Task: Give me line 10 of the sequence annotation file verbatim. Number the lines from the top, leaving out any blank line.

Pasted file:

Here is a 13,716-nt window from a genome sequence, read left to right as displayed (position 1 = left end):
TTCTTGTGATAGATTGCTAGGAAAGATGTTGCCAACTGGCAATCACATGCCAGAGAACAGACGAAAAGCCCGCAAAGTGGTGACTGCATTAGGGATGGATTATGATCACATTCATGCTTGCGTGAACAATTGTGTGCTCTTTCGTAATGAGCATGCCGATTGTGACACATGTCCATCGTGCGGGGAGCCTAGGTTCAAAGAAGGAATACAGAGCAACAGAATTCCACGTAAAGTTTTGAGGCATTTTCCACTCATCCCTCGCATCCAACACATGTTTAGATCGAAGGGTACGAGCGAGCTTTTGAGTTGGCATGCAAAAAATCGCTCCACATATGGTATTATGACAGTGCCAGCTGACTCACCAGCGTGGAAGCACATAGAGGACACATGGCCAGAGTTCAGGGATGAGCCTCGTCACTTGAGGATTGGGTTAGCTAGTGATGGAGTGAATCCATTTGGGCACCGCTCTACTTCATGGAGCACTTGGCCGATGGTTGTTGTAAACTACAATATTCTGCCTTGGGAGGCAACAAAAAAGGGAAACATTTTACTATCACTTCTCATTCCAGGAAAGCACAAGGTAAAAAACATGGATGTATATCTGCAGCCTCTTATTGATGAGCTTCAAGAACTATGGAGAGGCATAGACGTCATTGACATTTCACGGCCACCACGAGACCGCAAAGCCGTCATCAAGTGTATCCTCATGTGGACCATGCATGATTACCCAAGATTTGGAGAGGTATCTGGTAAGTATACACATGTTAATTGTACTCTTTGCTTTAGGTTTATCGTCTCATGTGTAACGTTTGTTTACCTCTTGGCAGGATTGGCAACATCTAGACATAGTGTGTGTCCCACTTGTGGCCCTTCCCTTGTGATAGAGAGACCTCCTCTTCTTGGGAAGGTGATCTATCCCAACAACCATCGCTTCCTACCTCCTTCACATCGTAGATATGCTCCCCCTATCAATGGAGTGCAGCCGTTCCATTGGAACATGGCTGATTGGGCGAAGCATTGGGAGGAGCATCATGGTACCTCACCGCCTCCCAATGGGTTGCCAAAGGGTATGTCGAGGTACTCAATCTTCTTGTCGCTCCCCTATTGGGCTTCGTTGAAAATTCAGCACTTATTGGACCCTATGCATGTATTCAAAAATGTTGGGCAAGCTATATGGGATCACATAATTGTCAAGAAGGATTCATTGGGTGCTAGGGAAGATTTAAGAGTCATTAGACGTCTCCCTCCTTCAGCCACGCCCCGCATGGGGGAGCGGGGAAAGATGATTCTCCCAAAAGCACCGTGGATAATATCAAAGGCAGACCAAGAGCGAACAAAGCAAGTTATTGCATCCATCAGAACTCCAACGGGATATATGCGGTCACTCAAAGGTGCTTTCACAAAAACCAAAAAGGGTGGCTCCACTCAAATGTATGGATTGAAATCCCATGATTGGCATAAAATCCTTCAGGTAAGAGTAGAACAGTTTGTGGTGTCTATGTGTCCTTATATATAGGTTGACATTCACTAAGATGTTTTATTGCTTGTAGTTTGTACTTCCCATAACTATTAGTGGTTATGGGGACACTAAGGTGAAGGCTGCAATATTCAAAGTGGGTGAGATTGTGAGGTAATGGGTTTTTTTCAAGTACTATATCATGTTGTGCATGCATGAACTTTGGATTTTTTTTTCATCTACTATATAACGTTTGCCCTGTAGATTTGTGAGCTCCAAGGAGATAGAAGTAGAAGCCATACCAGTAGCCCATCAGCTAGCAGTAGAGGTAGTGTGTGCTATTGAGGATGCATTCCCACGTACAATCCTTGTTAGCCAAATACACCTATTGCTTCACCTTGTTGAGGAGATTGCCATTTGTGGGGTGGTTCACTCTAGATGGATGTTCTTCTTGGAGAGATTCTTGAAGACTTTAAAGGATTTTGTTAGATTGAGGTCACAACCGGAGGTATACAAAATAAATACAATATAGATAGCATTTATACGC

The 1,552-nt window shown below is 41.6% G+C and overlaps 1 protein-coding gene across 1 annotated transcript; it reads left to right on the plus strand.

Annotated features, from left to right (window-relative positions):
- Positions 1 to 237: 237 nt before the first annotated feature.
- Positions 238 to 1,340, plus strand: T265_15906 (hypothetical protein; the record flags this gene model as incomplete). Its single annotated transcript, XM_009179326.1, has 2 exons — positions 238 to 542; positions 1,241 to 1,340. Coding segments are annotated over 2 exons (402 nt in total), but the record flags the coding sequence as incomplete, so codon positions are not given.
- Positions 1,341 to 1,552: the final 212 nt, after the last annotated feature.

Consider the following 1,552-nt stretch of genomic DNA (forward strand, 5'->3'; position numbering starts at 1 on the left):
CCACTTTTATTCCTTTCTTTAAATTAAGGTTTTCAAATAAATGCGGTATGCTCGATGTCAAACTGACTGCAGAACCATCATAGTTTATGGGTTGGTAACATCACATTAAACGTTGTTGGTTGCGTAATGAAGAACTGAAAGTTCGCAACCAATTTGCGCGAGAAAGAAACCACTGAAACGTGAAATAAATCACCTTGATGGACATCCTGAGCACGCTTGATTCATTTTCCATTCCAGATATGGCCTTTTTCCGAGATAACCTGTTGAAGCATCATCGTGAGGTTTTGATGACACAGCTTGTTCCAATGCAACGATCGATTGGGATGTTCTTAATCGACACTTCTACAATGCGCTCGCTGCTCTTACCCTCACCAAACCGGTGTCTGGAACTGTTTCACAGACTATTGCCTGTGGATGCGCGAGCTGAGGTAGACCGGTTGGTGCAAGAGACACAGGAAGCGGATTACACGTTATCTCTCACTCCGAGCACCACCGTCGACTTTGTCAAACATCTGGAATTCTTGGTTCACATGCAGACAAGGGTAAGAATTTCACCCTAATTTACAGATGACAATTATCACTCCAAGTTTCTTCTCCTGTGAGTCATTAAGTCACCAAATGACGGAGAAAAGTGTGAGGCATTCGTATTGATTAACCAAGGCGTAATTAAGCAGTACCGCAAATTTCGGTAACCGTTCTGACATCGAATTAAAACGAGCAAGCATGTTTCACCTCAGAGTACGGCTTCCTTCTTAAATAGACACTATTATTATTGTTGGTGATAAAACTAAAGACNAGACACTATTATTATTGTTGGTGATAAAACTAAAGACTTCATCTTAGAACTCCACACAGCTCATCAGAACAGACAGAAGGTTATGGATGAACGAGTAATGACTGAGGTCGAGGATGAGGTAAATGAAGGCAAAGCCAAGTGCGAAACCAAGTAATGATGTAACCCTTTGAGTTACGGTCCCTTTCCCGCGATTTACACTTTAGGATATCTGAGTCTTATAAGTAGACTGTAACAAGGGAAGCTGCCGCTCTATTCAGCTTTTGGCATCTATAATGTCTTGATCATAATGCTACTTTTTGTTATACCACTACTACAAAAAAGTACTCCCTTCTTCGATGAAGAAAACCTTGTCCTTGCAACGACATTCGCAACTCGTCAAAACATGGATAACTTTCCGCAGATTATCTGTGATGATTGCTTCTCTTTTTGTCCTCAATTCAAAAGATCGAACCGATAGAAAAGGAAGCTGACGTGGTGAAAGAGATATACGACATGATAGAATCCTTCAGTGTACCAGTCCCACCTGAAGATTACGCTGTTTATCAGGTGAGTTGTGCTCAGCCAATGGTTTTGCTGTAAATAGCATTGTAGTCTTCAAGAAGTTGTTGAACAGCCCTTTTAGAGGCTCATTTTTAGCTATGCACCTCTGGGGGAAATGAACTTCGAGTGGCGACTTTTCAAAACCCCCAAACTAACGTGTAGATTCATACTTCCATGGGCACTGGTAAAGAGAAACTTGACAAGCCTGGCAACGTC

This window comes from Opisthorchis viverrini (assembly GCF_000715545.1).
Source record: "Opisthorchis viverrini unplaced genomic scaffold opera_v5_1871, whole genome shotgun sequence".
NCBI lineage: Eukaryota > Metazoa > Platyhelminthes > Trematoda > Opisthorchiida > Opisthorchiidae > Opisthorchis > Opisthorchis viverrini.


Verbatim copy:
This window comes from Opisthorchis viverrini (assembly GCF_000715545.1).